OBJECTIVES: Thoracic endovascular aortic repair (TEVAR) has emerged as a safe procedure in the treatment of a wide spectrum of descending thoracic aortic pathologies, with satisfactory results both in elective and urgent settings. We investigated the results of our elective, urgent and emergency TEVAR interventions.
METHODS: A single-centre retrospective analysis of all consecutive patients undergoing TEVAR from 2010 to 2016 was performed. Primary end point of the study was early mortality, whereas the secondary end points included major complications according to the urgency of the procedure. The analysis was further conducted comparing symptomatic, asymptomatic and ruptured cases.
RESULTS: Two hundred and eight patients were treated with TEVAR between January 2010 and April 2016 (mean age 67 ± 12 years, 142 men, 68.3%). Patients undergoing TEVAR as a first-stage procedure for complex thoraco-abdominal repair were excluded. The indication for treatment was a dissection in most cases (n = 92, 44.2%; acute dissection in 40 cases, 19.2%), followed by thoracic aneurysms (n = 64, 30.8%), penetrating aortic ulcers (n = 37, 17.8%), intramural haematomas (n = 8, 3.8%), traumatic ruptures (n = 3, 1.4%) and other indications (n = 4, 1.8%). One hundred and eight procedures were performed electively and 100 urgently. Forty-three patients were treated on an emergency bas for aortic rupture, 44 urgently for thoracic pain and 13 for acute ischaemic complications of aortic dissection or other indications. Ischaemic complications of dissection included 1 case of mesenteric ischaemia, 3 cases of acute renal failure, 4 cases of limb ischaemia and multiple ischaemic complications in 4 cases. Other causes of urgent TEVAR included 1 patient bleeding from a bronchial artery treated with TEVAR after several embolization attempts. In-hospital mortality was 7.7%, significantly higher in the urgent setting (14% vs 1.9%, P = 0.001). Urgent procedures were also more frequently associated with major adverse clinical events (7.4% vs 26%, P = 0.0003) and specifically with paraplegia (2.8% vs 10%, P = 0.043). Perioperative mortality was significantly higher in the ruptured group compared to the symptomatic group (25.6% vs 2.3%, P = 0.002). When the analysis was conducted to compare the symptomatic and the asymptomatic patients, no differences in terms of perioperative mortality were detected.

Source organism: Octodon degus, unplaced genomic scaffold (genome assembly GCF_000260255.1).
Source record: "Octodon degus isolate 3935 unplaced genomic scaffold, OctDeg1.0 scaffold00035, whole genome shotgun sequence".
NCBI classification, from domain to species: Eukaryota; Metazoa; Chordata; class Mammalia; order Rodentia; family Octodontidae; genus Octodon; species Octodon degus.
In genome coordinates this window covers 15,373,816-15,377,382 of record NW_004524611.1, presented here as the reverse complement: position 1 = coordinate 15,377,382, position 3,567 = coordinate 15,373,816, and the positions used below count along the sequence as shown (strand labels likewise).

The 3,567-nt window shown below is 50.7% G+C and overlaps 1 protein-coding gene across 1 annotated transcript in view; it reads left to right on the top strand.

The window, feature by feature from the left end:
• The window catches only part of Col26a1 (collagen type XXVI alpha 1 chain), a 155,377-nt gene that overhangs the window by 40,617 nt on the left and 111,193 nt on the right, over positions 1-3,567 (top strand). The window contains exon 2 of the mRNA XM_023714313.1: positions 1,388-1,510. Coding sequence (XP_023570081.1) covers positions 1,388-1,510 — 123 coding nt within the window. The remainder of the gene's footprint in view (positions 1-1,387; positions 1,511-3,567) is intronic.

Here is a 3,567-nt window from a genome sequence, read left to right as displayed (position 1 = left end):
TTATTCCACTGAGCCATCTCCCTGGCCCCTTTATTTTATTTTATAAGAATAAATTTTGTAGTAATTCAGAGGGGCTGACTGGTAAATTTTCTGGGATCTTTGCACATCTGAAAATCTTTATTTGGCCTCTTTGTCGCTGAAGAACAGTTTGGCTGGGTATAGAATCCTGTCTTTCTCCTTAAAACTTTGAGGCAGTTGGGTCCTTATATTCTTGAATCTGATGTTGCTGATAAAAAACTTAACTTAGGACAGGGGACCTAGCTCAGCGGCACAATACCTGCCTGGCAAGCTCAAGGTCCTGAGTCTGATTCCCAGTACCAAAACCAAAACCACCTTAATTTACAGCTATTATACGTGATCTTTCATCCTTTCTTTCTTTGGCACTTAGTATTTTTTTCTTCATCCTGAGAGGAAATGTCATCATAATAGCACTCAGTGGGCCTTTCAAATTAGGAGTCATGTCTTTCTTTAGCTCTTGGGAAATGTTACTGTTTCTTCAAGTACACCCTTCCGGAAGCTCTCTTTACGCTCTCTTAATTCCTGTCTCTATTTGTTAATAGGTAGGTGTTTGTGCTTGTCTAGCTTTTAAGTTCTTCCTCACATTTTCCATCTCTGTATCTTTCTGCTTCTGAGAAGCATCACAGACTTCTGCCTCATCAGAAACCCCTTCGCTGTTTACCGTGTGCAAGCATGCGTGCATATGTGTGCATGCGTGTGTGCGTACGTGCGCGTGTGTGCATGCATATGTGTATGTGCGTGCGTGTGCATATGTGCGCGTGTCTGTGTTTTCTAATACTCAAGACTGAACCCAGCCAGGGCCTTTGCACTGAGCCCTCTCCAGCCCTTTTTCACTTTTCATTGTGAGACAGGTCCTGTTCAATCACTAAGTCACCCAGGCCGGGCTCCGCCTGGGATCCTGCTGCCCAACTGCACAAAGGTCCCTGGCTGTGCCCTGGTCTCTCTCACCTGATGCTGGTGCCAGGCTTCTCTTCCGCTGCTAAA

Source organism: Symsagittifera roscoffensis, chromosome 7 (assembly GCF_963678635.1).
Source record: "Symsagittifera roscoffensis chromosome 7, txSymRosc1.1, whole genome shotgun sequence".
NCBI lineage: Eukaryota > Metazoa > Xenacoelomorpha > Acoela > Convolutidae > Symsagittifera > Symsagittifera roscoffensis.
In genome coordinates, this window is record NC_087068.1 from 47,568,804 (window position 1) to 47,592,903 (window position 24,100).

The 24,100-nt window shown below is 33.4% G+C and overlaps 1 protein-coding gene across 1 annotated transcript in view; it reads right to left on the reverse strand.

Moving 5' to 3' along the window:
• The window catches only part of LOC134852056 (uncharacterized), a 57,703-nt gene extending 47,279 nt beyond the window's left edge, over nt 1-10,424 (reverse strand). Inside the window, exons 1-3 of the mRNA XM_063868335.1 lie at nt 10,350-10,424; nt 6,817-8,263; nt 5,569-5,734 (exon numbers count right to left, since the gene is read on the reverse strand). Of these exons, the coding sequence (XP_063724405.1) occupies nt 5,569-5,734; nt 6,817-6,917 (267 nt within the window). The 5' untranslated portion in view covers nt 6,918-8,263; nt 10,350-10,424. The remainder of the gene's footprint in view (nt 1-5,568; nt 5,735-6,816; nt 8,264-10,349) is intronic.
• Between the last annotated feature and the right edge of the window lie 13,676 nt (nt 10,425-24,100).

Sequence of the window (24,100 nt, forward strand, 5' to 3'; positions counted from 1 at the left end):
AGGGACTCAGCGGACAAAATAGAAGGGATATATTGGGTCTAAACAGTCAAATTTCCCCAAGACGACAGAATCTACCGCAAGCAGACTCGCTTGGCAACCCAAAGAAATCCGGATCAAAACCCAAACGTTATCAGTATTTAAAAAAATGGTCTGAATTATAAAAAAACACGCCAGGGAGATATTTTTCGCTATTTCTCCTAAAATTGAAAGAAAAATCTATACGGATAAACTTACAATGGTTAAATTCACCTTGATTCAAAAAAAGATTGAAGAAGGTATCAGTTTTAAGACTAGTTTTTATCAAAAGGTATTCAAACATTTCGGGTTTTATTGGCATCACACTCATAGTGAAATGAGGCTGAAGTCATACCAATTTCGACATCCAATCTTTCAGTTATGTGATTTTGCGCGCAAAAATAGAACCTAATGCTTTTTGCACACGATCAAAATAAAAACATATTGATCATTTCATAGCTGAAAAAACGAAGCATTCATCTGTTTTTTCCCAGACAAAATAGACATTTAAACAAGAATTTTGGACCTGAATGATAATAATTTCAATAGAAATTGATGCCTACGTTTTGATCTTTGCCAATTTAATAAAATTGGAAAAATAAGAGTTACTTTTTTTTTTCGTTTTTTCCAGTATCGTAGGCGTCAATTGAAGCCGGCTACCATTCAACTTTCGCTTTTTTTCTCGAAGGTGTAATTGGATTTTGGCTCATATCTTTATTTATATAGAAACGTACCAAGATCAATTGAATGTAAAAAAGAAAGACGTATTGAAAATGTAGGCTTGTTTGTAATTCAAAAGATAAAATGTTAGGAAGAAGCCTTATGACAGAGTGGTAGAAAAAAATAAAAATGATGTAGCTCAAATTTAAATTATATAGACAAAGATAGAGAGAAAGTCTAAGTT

CONCLUSIONS: TEVAR is an effective treatment strategy in thoracic aortic disease. Though emergency repair of the ruptured thoracic aorta still shows high rates of perioperative mortality and morbidity, symptomatic non-ruptured and asymptomatic patients have comparable early outcomes.